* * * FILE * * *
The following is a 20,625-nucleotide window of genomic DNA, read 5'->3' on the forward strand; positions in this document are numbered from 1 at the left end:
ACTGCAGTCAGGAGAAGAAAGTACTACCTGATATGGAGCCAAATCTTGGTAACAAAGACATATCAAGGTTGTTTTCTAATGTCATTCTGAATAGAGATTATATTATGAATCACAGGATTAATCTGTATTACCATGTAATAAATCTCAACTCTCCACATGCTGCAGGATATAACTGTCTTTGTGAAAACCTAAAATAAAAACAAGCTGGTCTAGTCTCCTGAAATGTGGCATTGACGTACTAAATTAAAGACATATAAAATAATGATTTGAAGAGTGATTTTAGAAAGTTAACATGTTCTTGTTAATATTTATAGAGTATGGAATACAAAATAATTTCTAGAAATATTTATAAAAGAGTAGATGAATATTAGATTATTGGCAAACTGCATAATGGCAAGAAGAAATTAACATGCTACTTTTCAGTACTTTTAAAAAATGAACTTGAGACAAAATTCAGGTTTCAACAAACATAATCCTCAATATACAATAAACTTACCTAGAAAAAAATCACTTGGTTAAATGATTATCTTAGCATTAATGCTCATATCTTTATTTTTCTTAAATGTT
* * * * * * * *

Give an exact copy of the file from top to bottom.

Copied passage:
The following is a 20,625-nucleotide window of genomic DNA, read 5'->3' on the forward strand; positions in this document are numbered from 1 at the left end:
ACTGCAGTCAGGAGAAGAAAGTACTACCTGATATGGAGCCAAATCTTGGTAACAAAGACATATCAAGGTTGTTTTCTAATGTCATTCTGAATAGAGATTATATTATGAATCACAGGATTAATCTGTATTACCATGTAATAAATCTCAACTCTCCACATGCTGCAGGATATAACTGTCTTTGTGAAAACCTAAAATAAAAACAAGCTGGTCTAGTCTCCTGAAATGTGGCATTGACGTACTAAATTAAAGACATATAAAATAATGATTTGAAGAGTGATTTTAGAAAGTTAACATGTTCTTGTTAATATTTATAGAGTATGGAATACAAAATAATTTCTAGAAATATTTATAAAAGAGTAGATGAATATTAGATTATTGGCAAACTGCATAATGGCAAGAAGAAATTAACATGCTACTTTTCAGTACTTTTAAAAAATGAACTTGAGACAAAATTCAGGTTTCAACAAACATAATCCTCAATATACAATAAACTTACCTAGAAAAAAATCACTTGGTTAAATGATTATCTTAGCATTAATGCTCATATCTTTATTTTTCTTAAATGTT